“What I like about being older is having my independence. What you see is what you get. You don’t have to get permission to do what you want. You just do it, like telling someone off if you feel like it!

I am very much into my religion. I go to Mass most days. Mass is at 12 noon, so that gives me an incentive to get myself washed and put my clothes on. Then I go to Shoprite, and do anything else I have to do. I am so glad I can still drive. I am tired by the time I come home, so then I relax and have a wee nap. I also love going to the casino once a month with friends. We go up to the Sands in Pennsylvania. We spend five hours there and it’s just enough time. It’s a great deal--you pay $25, and you get $35 back in coins. Before you start using your own money, you’re having a great time using their money!

Two years ago I got a knee replacement. I did wonderfully; I was a golden pupil. But it took all of the stamina out of me. Now I am very lazy!

We came to this country in 1958. I came with five children on the Franconia, and we were in Canada for five years before that. I was looking forward to coming. But I found this to be a very technical country and it was a bit intimidating. The five years in Canada didn’t prepare me for coming here. But now I couldn’t go back home. I have a sister who will be 94 tomorrow and a sister who will be 93 in March. Another sister is 85. All of my family is overseas, but back home wasn’t that good. We went to Canada because my husband’s sister married a Canadian and they lived right on the bay in a shipbuilding area. My husband, who was an electrician, was able to get a job there easily. Jimmy had another sister in America who sponsored us later on. We ended up in Kearney, NJ, a big Scottish, Irish, and Italian area. It was the best of two worlds--being in America but surrounded by Scottish people and Scottish food. We started a religious guild that raised funds for needy children. Our group put on shows to raise money; we even did the Can-Can! The place was always packed. I miss them all so much.

When I grew up in Glasgow people were very bigoted. Catholics went to Catholic schools, Protestants went to Protestant schools, and there were always battles. That made you stronger in your faith. Religion was thumped into you. I don’t question my religion; I am old school. I believe in the saints and miracles, a higher power. A higher power has helped me through Jimmy’s death and with the troubles with my daughter. God was in my life.

I have a daughter, Patricia, who was born severely brain damaged. I looked after her until she was 48 and I was in my 80s. When I had to go out I would come back and say, ‘Oh, if I could only just sit down.’ So that’s what I enjoy most now, just coming in and looking after me. During the time I was taking care of my daughter, I couldn’t really go out unless I could get someone to stay with her, which was not often.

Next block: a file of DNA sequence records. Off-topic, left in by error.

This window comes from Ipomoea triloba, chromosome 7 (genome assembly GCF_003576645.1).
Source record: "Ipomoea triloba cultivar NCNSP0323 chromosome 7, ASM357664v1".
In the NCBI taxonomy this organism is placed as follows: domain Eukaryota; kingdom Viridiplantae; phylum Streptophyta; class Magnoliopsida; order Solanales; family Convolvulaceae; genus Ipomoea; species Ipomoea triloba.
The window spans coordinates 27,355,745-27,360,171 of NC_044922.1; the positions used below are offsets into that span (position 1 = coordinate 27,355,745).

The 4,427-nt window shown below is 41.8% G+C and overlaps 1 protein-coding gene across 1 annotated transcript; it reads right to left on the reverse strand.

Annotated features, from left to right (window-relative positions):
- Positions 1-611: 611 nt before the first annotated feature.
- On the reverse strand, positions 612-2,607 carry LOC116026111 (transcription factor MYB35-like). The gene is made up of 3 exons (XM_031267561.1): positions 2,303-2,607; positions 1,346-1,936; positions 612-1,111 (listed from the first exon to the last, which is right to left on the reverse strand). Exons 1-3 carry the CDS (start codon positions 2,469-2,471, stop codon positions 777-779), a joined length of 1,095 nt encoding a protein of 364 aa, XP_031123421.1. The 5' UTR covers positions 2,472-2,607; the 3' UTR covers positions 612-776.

But Jimmy and I would go out every Saturday night. We went dancing and had a lot of fun. That kept me going. And Jimmy bought me a sewing machine, and I sewed everything. I used patterns, but I was also good at figuring things out by myself. I didn’t have to go by the rules.

I don’t want a social life now. I used to have a great one, but now I just want to be with family. I will do things as long as they pertain to my family. Tonight I go to my daughter Mary’s for dinner, and on Tuesdays my son takes me out to dinner. I have a full life.

I do think about the past a lot. Of my three close friends, I am the only one who’s left. Friends were very important in my life because when you meet good friends, they become family. Now I can’t lift up the phone and say, ‘Wait ‘til you hear this………’

I feel that I have accumulated a lot of wisdom over the years.
I was just thinking about it this morning. I said to myself (and I don’t know why it came into my head), I wish when I was younger and had my children I had had the nerve to tell those teachers off!

I am of the age when you got married and became a homemaker, and that was your job. I always read, and knitted, and anything I did I did well. I do not have regrets about my past. I am at peace.

Fifty years ago was better than today. The dollar was very strong. Jimmy wasn’t earning that much but it was enough, and everyone was in the same boat. That was a good time, I feel. Everything is not so good now. You are supposed to spend a lot of money here. It is nothing for people to go to dinner and spend over $100. I could never have done that. I never got a break. There wasn’t a McDonalds and there wasn’t a Burger King. Everything was expensive. The only thing we got sometimes was fish and chips. You would buy one to divide amongst you. But I was content in those days. Life was easier.

My advice to the young is: Stop reaching for the moon. Spend less. Try to save a bit. Don’t abuse things.”

Interview conducted by New Jersey artist Janet Boltax for this exhibition.